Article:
CAPEX vs. OPEX
The term CAPEX stands for Capital Expenditure while the term OPEX stands for Operational Expenditure. CAPEX is the money which is used by an organization to buy something new or to upgrade something they already have. OPEX is the money which is utilized in running the routine day-to-day activities within a company or industry.
Cloud computing has shifted where technology costs are headed. Instead of fixed costs for hardware, software, and environment, cloud providers charge based on compute (as needed or reserved), storage (short- or long-term), and applications. This offers little or no fixed costs for serious processing availability. The challenge is that costs are unanticipated and can balloon if application usage takes off.
This is another case where convergence of IT and telecommunications has led to the integration of TEM with IT. The need to manage the cost and usage of cloud services has accelerated the move from telecom expense management to technology expense management for collaboration tools, infrastructure, and applications.
Unified communications, especially cloud-based video and web collaboration tools, have become indispensable to enterprise business. The distributed contact center in the cloud is now the norm.
The pandemic accelerated the technology shift
In March 2020, as offices closed to slow COVID, IT departments scrambled to get workers productive from offices in their homes. Remote access software, web conferencing, and desktop telephony were deployed quickly. Our analysis shows that the average enterprise employee is licensed for at least three web conferencing tools with overlapping functionality – and enterprises are paying for this wasteful spending.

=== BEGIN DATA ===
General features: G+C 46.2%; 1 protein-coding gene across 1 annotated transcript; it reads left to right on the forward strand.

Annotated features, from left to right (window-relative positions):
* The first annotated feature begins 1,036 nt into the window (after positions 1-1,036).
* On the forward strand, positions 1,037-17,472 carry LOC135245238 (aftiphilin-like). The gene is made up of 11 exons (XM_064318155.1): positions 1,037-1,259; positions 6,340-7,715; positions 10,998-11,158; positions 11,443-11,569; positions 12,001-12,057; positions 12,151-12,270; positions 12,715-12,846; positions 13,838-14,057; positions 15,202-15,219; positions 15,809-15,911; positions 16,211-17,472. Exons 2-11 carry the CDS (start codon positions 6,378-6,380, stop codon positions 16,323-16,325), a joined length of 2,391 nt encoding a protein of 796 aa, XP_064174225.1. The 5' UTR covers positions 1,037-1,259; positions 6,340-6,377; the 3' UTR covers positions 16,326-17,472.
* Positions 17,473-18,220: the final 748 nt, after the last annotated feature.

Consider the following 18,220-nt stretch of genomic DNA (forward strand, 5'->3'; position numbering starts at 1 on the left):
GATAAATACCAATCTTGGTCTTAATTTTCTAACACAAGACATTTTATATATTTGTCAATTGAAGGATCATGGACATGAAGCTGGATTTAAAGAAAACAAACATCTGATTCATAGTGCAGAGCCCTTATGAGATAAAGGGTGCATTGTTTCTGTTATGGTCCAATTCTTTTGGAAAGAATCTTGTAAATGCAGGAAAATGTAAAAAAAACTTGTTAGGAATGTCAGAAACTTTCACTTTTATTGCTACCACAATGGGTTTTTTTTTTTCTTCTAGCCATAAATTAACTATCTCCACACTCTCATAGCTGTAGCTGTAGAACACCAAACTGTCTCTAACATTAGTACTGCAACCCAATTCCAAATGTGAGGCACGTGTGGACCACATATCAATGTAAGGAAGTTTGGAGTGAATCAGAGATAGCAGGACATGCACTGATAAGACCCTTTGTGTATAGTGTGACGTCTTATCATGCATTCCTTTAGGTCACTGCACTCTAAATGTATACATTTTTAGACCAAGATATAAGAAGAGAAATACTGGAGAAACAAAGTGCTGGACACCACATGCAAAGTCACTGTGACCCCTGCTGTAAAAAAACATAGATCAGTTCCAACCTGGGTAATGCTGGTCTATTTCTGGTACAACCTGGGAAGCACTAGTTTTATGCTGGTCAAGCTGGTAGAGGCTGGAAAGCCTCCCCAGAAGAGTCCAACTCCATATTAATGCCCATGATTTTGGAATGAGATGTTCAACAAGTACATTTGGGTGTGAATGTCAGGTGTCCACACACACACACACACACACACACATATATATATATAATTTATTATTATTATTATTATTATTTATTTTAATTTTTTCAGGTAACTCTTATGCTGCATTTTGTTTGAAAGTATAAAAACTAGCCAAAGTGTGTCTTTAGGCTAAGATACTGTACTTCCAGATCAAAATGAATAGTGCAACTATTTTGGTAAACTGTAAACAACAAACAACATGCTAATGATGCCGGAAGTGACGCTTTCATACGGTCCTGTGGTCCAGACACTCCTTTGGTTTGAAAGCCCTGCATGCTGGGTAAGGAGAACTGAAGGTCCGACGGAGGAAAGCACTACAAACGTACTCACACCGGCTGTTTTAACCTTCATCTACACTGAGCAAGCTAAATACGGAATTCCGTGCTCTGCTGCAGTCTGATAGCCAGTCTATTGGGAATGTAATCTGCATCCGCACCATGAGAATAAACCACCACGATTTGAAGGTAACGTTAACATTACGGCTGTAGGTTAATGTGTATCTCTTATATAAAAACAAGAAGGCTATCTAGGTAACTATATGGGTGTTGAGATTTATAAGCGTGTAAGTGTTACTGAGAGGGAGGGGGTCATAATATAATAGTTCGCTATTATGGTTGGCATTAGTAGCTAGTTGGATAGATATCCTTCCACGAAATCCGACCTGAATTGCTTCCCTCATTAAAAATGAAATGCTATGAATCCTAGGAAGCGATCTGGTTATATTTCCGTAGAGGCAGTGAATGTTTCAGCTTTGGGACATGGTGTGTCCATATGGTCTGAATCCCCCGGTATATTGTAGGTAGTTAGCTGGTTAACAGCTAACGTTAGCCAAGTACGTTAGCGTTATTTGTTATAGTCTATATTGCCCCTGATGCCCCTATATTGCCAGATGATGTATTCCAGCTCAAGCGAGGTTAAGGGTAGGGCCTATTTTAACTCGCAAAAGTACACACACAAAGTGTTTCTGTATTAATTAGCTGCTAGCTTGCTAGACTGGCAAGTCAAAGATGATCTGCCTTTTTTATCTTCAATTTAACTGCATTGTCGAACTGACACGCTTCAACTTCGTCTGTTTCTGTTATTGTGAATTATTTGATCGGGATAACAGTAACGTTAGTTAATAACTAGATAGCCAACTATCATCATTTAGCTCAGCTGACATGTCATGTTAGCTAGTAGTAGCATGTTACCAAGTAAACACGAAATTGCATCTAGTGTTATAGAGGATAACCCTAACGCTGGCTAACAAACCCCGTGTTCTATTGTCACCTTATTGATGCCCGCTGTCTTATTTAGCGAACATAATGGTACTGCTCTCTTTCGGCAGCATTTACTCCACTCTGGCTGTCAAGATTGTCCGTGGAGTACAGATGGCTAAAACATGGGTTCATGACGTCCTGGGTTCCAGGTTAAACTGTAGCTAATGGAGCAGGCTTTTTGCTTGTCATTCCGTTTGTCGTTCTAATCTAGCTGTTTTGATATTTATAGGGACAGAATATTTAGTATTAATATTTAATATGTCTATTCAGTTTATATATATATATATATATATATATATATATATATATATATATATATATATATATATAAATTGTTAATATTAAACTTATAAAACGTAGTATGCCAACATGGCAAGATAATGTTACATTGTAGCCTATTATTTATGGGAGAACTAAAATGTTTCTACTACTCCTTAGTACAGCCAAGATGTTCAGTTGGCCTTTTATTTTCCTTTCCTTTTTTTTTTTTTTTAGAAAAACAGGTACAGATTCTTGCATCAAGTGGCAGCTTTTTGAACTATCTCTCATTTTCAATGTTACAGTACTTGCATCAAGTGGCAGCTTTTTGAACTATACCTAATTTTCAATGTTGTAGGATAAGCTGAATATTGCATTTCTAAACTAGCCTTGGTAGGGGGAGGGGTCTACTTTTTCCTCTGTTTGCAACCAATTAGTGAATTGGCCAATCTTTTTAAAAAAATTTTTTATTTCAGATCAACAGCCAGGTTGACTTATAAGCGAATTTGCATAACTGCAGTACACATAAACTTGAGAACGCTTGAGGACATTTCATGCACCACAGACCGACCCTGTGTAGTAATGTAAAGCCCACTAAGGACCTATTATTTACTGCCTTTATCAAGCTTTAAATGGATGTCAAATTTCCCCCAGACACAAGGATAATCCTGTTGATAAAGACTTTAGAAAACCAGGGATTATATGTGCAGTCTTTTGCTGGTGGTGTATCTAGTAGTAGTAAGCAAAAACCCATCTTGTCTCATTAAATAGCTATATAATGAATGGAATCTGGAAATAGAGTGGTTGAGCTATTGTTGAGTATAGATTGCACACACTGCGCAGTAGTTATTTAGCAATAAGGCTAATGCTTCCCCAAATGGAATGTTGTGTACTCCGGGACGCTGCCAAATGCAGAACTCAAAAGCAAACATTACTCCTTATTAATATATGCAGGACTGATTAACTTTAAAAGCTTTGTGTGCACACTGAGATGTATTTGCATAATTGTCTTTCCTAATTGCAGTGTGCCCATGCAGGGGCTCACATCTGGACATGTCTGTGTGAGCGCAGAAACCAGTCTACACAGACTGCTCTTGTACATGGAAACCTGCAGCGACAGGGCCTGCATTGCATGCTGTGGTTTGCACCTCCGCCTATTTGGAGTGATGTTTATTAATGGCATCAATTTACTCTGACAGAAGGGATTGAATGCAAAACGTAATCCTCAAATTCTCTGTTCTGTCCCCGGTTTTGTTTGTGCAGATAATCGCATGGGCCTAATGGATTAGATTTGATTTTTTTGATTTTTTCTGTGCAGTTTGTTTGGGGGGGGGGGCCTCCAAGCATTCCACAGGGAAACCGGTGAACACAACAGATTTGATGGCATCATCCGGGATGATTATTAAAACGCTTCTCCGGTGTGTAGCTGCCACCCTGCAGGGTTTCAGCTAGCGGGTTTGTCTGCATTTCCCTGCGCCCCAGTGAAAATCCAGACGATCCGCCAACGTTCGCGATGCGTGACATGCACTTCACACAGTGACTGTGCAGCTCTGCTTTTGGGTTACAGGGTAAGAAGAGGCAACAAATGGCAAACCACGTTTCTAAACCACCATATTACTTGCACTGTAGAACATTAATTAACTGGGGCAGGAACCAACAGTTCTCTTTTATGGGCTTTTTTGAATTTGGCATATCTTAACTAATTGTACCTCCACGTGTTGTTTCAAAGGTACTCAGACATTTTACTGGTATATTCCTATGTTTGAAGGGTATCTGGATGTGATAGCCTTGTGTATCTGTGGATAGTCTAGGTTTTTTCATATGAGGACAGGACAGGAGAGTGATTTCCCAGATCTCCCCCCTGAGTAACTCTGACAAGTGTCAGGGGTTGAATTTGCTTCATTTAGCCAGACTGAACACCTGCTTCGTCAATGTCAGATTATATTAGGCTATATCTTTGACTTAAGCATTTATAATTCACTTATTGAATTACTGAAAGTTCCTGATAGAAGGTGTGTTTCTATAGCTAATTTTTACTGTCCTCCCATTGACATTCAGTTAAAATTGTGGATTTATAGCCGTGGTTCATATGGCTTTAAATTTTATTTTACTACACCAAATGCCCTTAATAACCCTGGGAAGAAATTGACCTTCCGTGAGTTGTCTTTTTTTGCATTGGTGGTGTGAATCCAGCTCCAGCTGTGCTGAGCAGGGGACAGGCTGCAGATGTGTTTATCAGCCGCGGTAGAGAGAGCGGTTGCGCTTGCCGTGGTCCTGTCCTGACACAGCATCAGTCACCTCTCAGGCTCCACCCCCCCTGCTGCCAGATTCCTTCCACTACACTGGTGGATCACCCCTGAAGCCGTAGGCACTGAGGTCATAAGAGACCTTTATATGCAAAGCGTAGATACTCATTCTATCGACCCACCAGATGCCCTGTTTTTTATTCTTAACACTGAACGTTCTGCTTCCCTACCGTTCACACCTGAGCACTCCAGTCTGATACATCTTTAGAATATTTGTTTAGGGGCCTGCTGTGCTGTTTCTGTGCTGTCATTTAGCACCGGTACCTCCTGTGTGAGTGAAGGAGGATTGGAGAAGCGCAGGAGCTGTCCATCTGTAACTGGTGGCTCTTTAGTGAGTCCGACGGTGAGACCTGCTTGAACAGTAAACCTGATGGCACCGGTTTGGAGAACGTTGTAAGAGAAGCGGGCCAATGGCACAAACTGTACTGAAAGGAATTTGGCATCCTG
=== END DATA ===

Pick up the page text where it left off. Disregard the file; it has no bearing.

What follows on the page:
The roles of finance and IT have changed
Strategic management and financial forecasting are more important than ever. We see more interaction between IT service platforms such as ServiceNow for device ordering and alignment between invoiced and logical network monitoring. Chief Information Security Officers (CISOs) have become involved in network permissions and application monitoring, impacting what is being purchased and consumed.
TEM has moved beyond phone lines and networks. The shift to technology expense management is a direct reflection of a shift in how enterprises collaborate internally and with customers. Programs and the enterprise professionals need to evolve to match this new reality.
Convergence of IT and telecommunications has lead to the integration of TEM with IT. TEM helps organizations run their telecom network and all of IT as a business by tracking the ownership and utilization of all their network assets. TEM helps IT organizations analyze and benchmark how their technology investments are contributing to the top line and controlling the bottom line.
As long as network and network-related expenses remain among the top five expense items on the profit and loss statement, and the percentage of revenue coming across the network versus a cash register drawer continues to grow, TEM will remain central to the profitability and success of the enterprise.
Upland Cimpl manages the entire technology expense lifecycle for all technology services – including fixed telecom, mobile, cloud, IoT and UCaaS. Learn more about Cimpl. Listen to the podcast recording.